By Peter Wilkins

Adelaide was founded in 1836 with a proclamation under a gum tree at Glenelg, now a seaside suburb west of the city.
By November 1837 there were some 2,500 new settlers in the new colony, and by May 1841 nearly 2,000 buildings around Adelaide with a population of nearly 15,000.
The first governor, Governor Hindmarsh, left South Australia on 14th. July, 1838 and on August 19th. 1840, new Governor, John Gawler, and his Executive Council, passed the 'Municipal Council Act', paving the way for the election of a City Corporation, or Council.
On the 31st. of October 1840, elections were held. James Fisher was elected the first mayor from the 22 elected representatives, but the ill-fated council lasted little more than a year, and slid into oblivion due to a depressed economy, general lack of interest, and the autocratic attitude of another new governor, George Grey, who replaced Gawler in May 1841
The discovery of silver in the Adelaide Hills in 1841, and copper, near Kapunda in 1842, and a massive lode at Burra in 1845, saw the beginnings of a turn-around in the economy. Hard working German immigrants who settled at Hahndorf and in the Barossa Valley, were turning the soil to good use and there was an adequate supply of fresh fruit, vegetables, and dairy products. The discovery of gold in New South Wales in 1851, and in Victoria shortly after, affected the new colony in many ways. Firstly, there was a mass exodus of the male population to the goldfields. Some 20,000 men headed east to seek their fortune amid stories of gold nuggets the size of a mans hand lying around for the picking. Ballarat and Bathurst became the catch-cry, and the streets of Adelaide were often deserted. In his excellent book, 'Adelaide, A sense of difference', author Derek Whitelock reports
" For a period, the situation was critical, There were only three active men left in the town of Gawler. The Burra mine was forced to close as the Cornish miners decamped..."

Those who remained however, prospered. Demand from the goldfields for grain and other produce forced prices up, and the price of grain and basics soared. As miners returned flush with cash and gold from the diggings, business confidence returned and Adelaide's future was secure.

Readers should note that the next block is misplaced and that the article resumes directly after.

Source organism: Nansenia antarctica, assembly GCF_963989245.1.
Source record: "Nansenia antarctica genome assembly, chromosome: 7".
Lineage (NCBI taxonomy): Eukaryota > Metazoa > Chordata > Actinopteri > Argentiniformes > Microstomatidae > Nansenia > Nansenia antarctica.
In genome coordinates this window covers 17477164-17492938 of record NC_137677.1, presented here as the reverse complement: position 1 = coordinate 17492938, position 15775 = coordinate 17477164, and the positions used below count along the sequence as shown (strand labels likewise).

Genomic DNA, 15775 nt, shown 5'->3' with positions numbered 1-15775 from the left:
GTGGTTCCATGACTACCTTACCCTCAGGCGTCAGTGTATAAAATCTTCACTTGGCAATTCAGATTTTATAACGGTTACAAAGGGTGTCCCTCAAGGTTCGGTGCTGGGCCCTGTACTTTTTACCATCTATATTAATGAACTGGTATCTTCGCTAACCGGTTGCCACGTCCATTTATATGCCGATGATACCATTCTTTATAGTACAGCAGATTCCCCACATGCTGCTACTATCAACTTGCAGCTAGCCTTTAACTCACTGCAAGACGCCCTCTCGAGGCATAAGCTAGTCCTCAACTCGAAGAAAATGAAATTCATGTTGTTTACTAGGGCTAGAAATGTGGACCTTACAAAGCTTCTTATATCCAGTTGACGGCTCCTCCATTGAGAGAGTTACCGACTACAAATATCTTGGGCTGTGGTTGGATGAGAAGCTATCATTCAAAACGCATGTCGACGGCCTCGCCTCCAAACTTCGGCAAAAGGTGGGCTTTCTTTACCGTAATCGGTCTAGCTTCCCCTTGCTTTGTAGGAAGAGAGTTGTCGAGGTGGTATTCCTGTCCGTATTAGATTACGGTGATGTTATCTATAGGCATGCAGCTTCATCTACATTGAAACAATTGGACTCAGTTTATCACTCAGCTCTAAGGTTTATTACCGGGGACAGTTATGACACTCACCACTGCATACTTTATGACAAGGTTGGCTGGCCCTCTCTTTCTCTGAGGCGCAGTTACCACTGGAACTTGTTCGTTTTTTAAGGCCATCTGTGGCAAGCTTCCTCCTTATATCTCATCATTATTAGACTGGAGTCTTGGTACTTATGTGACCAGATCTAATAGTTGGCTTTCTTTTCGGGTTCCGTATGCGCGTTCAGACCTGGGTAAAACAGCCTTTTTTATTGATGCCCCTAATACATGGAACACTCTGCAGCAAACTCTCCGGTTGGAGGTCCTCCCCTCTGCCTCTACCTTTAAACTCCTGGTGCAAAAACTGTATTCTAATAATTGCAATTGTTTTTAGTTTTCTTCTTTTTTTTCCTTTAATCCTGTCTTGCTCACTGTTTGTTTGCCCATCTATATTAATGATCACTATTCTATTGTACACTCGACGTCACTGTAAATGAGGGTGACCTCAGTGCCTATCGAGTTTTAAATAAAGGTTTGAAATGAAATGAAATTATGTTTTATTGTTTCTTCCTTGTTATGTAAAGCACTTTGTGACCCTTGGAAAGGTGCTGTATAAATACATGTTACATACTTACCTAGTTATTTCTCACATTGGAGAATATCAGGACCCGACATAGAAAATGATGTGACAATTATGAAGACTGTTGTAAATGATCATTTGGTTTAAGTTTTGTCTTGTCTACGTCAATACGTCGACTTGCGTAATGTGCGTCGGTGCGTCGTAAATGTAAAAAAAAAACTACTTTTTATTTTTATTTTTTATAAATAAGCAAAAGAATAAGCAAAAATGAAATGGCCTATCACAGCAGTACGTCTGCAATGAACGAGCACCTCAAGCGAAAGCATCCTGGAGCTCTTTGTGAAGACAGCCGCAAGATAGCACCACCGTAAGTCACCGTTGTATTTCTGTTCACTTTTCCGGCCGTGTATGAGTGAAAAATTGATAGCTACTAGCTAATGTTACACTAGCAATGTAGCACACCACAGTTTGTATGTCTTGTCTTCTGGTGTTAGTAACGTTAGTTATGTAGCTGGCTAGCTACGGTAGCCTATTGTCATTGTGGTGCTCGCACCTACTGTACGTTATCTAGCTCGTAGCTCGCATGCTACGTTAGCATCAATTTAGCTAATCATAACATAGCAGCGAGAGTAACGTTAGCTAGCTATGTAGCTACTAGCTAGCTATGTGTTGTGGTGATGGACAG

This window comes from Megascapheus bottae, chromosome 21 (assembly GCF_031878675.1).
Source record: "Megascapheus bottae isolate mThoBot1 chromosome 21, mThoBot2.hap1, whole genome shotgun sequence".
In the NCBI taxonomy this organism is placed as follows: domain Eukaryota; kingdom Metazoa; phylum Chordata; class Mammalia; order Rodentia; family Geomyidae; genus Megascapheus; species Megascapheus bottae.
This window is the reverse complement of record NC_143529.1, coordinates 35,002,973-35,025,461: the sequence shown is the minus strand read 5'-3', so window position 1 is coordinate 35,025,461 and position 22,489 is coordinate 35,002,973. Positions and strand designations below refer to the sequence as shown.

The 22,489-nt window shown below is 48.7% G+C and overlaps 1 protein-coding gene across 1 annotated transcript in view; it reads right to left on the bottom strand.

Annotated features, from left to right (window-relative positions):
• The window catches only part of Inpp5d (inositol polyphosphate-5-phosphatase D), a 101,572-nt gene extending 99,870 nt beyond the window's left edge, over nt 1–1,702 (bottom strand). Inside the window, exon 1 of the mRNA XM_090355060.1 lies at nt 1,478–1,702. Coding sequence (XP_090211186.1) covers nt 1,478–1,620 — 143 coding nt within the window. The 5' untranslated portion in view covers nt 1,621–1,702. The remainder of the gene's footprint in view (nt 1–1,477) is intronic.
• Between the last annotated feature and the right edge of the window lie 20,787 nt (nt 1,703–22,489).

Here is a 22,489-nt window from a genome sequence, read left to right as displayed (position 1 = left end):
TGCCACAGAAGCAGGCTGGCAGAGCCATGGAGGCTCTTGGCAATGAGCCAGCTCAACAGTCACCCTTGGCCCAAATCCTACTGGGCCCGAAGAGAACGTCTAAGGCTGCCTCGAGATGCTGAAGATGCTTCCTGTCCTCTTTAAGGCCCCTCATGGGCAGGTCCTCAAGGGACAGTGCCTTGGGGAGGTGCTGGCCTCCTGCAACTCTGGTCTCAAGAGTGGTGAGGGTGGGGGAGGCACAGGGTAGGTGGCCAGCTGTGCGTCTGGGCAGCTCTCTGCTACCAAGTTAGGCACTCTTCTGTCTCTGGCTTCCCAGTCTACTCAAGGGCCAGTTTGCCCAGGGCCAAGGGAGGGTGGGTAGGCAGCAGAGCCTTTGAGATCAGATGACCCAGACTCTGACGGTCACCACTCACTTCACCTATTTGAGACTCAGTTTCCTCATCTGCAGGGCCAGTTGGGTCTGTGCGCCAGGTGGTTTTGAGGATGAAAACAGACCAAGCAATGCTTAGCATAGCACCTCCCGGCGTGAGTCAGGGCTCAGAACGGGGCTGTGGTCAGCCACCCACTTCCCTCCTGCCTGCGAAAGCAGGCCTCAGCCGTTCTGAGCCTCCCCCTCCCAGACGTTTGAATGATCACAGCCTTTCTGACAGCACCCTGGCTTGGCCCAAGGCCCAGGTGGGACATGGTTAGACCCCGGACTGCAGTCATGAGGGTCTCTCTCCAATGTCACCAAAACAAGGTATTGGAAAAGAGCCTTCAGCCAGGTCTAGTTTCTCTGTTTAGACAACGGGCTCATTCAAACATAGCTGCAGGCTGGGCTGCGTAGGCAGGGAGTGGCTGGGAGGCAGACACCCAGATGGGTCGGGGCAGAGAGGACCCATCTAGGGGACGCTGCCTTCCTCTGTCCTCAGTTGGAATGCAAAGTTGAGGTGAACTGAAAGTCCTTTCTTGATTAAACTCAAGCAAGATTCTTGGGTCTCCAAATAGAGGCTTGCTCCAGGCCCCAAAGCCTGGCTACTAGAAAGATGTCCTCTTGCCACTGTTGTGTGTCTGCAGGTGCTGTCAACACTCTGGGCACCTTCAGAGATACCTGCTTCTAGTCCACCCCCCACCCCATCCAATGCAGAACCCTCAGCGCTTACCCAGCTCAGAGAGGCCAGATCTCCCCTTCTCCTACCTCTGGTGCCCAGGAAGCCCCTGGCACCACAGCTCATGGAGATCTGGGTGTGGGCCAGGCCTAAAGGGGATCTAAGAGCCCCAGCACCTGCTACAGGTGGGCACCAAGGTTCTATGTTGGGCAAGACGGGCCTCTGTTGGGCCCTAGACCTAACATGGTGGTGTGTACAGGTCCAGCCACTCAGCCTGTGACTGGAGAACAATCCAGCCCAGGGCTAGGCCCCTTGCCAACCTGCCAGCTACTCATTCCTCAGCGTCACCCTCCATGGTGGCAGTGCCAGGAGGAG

In 1845, Governor Grey was replaced by Major Frederick Robe. Grey went on to govern New Zealand and, although unpopular at first because of his autocratic and arbitrary attitude, was given a warm send-off by the citizens of Adelaide. He governed through a period of great difficulty for the fledgling colony, and, although luck had a fair bit to do with it, left Adelaide in a better condition to which he found it. Robe was unpopular and ineffectual, and was little missed after he left in 1848 to be replaced by Sir Henry Fox Young
It was under Governor Sir Henry Young that South Australia was to receive its first formal parliament.
In 1850 the Australian Colonies Government Act was passed in Whitehall. South Australia was to have its own government consisting of a Legislative Council to comprise twenty-four members, sixteen elected by the people, four officials, and four non-officials appointed by the governor. The new Council established its own constitution providing for the Legislative Council, and a lower house to be called the House of Assembly comprising thirty six members elected from different districts. The new constitution was approved in the British Parliament in 1856 and elections for the new parliament were held in 1857. Under the Constitution the absolute powers of the governor were also curbed, and the role would become more of a figure-head, a role which the office retains today.
Governor Young also set up, then abolished, the City Commission, comprising five nominated administrators, to allowed for the re-establishment of the City Corporation. On the 1st. of June, 1852, a new council of four aldermen and twelve councillors was formed. Fisher was again appointed Mayor, but later resigned to join the Legislative Council.
The founders of this fair city are remembered well in its place names and statuary. The most worthy are George Fife Angas, Colonel William Light, Edward Wakefield, James Fisher, Gawler, Hindmarsh, Grey, Henry Ayers and Young. Their hard work, expertise and foresight has made Adelaide one of the most beautiful and comfortable cities to live in in the world. Its citizens are proud and active, and look forward to increasing prosperity based on the solid foundations of their fore-fathers.

The Old Gum Tree at Glenelg

Replica of ' HMS Buffalo ' at Glenelg

Sturt's cottage 'The Grange' at Grange

Colonel Lights stature overlooking his creation on Montefiore Hill

Magnificent Edmund Wright House in King William Street

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